Enhanced recovery after surgery (ERAS) protocols in neonates should focus on the respiratory tract

Research output: Contribution to journalArticle

Abstract

Background/purpose: Enhanced recovery after surgery (ERAS) protocols have shown significant benefits in terms of patient outcomes and institutional cost savings in colorectal and bariatric surgery. This has not, however, been tried in the neonatal setting. One of the major barriers to developing ERAS protocols in the neonatal intensive care unit (NICU) is the often-prolonged intubation of neonates after surgery. To this end, we evaluated our institutional data to determine if prolonged intubation post-operatively is associated with adverse events. Methods: This is a retrospective cohort study of neonates who were intubated for a surgical procedure from January 2012 to December 2016. Documented data included pre-operative intubation status, timing of post-operative extubation: immediate (< 24 h) or delayed (> 24 h), and adverse respiratory events. The Fisher exact test and Student’s t test were used to study differences amongst categorical and continuous variables, respectively. Results: 58 surgical procedures were identified, where the patient was intubated specifically for the surgical intervention, of which 28 were extubated immediately and 30 were extubated in a delayed fashion. The overall incidence of adverse respiratory events was increased in the delayed extubation group (P = 0.03). Conclusions: Healthcare providers should encourage early extubation after neonatal surgery. Consideration should be given to implementing ERAS protocols in NICUs. Level of evidence: Prognosis study—level II.

Original languageEnglish (US)
JournalPediatric Surgery International
DOIs
StatePublished - Jan 1 2019
Externally publishedYes

Fingerprint

Respiratory System
Newborn Infant
Intubation
Colorectal Surgery
Bariatric Surgery
Cost Savings
Neonatal Intensive Care Units
Health Personnel
Cohort Studies
Retrospective Studies
Students
Incidence

Keywords

  • Enhanced recovery after surgery
  • Intubation
  • Neonates
  • NICU
  • Post-operative extubation

ASJC Scopus subject areas

  • Pediatrics, Perinatology, and Child Health
  • Surgery

Cite this

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title = "Enhanced recovery after surgery (ERAS) protocols in neonates should focus on the respiratory tract",
abstract = "Background/purpose: Enhanced recovery after surgery (ERAS) protocols have shown significant benefits in terms of patient outcomes and institutional cost savings in colorectal and bariatric surgery. This has not, however, been tried in the neonatal setting. One of the major barriers to developing ERAS protocols in the neonatal intensive care unit (NICU) is the often-prolonged intubation of neonates after surgery. To this end, we evaluated our institutional data to determine if prolonged intubation post-operatively is associated with adverse events. Methods: This is a retrospective cohort study of neonates who were intubated for a surgical procedure from January 2012 to December 2016. Documented data included pre-operative intubation status, timing of post-operative extubation: immediate (< 24 h) or delayed (> 24 h), and adverse respiratory events. The Fisher exact test and Student’s t test were used to study differences amongst categorical and continuous variables, respectively. Results: 58 surgical procedures were identified, where the patient was intubated specifically for the surgical intervention, of which 28 were extubated immediately and 30 were extubated in a delayed fashion. The overall incidence of adverse respiratory events was increased in the delayed extubation group (P = 0.03). Conclusions: Healthcare providers should encourage early extubation after neonatal surgery. Consideration should be given to implementing ERAS protocols in NICUs. Level of evidence: Prognosis study—level II.",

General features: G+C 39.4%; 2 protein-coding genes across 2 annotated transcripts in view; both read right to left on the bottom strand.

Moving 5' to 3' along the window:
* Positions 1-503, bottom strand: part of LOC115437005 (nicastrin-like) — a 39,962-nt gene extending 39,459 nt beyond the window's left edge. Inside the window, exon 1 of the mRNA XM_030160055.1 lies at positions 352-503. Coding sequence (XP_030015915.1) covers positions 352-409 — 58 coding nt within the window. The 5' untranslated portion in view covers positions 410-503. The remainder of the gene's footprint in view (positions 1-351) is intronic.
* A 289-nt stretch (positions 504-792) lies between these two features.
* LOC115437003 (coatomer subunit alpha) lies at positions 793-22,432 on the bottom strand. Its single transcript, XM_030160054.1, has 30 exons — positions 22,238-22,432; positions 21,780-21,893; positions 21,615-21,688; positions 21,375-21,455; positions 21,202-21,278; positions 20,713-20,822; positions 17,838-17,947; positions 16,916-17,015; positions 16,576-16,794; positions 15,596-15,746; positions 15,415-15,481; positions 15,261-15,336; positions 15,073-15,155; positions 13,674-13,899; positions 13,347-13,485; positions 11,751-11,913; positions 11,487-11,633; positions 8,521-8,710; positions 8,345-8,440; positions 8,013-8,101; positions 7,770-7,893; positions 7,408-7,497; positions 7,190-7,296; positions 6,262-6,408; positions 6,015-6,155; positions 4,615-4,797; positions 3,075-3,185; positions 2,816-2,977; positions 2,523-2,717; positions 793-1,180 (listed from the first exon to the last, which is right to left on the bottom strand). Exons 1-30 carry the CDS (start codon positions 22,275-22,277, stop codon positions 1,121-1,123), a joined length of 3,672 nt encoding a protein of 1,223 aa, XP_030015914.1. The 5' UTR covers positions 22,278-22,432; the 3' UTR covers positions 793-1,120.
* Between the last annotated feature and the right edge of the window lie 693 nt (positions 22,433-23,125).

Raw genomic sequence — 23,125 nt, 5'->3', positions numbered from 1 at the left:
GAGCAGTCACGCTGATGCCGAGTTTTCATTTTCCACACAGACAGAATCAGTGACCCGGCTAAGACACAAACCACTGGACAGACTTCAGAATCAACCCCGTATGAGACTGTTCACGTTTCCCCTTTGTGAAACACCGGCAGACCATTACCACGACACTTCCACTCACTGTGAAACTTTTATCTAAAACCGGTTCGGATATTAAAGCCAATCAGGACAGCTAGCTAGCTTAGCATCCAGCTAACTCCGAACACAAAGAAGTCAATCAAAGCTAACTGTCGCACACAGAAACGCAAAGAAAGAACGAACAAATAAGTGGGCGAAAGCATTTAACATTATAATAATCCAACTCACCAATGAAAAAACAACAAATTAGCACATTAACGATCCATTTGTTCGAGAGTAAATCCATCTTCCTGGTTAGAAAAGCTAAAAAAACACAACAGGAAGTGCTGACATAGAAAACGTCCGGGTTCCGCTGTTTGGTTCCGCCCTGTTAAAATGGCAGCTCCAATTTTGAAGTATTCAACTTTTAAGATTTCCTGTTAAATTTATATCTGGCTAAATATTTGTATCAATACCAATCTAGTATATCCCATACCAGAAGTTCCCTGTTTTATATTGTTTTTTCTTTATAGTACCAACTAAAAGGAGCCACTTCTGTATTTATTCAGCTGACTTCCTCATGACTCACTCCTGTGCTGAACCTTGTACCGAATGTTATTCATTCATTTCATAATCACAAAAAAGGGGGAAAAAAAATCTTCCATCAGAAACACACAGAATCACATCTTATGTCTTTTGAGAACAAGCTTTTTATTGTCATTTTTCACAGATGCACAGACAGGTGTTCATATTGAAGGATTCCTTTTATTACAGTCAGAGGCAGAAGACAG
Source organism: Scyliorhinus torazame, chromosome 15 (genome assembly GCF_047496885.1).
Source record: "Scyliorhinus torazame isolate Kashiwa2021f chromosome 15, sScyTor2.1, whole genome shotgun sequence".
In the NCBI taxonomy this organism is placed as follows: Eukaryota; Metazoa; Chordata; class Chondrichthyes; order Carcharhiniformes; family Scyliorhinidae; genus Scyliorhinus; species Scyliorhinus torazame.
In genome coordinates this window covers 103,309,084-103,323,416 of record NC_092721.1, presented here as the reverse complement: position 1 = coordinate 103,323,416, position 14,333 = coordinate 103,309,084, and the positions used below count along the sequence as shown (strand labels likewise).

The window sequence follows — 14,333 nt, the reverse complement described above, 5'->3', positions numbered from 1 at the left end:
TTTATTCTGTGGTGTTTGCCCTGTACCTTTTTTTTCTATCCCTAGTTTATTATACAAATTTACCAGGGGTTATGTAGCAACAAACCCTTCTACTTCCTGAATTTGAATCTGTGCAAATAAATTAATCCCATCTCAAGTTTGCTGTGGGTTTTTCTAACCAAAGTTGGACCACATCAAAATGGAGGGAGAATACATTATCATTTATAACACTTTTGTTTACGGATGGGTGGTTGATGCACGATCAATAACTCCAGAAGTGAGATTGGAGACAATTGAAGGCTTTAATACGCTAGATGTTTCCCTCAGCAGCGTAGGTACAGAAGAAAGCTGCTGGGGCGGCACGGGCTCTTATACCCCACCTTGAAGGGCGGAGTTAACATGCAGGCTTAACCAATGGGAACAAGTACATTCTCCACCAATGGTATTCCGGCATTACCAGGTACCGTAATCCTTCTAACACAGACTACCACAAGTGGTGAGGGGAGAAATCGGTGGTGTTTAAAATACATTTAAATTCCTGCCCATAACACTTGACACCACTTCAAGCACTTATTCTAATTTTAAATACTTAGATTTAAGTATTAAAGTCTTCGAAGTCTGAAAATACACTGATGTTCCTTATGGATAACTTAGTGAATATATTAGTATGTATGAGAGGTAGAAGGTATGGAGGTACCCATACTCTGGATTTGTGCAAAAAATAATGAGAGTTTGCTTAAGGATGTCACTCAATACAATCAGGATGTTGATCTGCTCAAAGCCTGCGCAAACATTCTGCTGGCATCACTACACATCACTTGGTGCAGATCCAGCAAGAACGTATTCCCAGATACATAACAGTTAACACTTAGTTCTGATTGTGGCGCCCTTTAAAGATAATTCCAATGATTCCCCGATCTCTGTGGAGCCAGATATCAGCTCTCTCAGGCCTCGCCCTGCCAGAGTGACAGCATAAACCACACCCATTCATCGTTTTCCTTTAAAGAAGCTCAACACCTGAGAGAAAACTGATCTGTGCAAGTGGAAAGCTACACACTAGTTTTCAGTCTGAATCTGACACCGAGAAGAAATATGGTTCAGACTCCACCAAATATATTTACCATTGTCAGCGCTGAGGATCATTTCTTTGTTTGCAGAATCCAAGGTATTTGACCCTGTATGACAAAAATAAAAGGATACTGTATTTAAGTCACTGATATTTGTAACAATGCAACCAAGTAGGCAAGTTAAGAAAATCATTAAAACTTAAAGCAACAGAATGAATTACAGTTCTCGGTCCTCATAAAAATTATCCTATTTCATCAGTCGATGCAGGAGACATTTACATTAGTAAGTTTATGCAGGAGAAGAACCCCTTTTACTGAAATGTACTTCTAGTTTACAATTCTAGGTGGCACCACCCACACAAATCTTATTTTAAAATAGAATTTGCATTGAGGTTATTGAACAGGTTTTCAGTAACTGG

keywords = "Enhanced recovery after surgery, Intubation, Neonates, NICU, Post-operative extubation",
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AB - Background/purpose: Enhanced recovery after surgery (ERAS) protocols have shown significant benefits in terms of patient outcomes and institutional cost savings in colorectal and bariatric surgery. This has not, however, been tried in the neonatal setting. One of the major barriers to developing ERAS protocols in the neonatal intensive care unit (NICU) is the often-prolonged intubation of neonates after surgery. To this end, we evaluated our institutional data to determine if prolonged intubation post-operatively is associated with adverse events. Methods: This is a retrospective cohort study of neonates who were intubated for a surgical procedure from January 2012 to December 2016. Documented data included pre-operative intubation status, timing of post-operative extubation: immediate (< 24 h) or delayed (> 24 h), and adverse respiratory events. The Fisher exact test and Student’s t test were used to study differences amongst categorical and continuous variables, respectively. Results: 58 surgical procedures were identified, where the patient was intubated specifically for the surgical intervention, of which 28 were extubated immediately and 30 were extubated in a delayed fashion. The overall incidence of adverse respiratory events was increased in the delayed extubation group (P = 0.03). Conclusions: Healthcare providers should encourage early extubation after neonatal surgery. Consideration should be given to implementing ERAS protocols in NICUs. Level of evidence: Prognosis study—level II.

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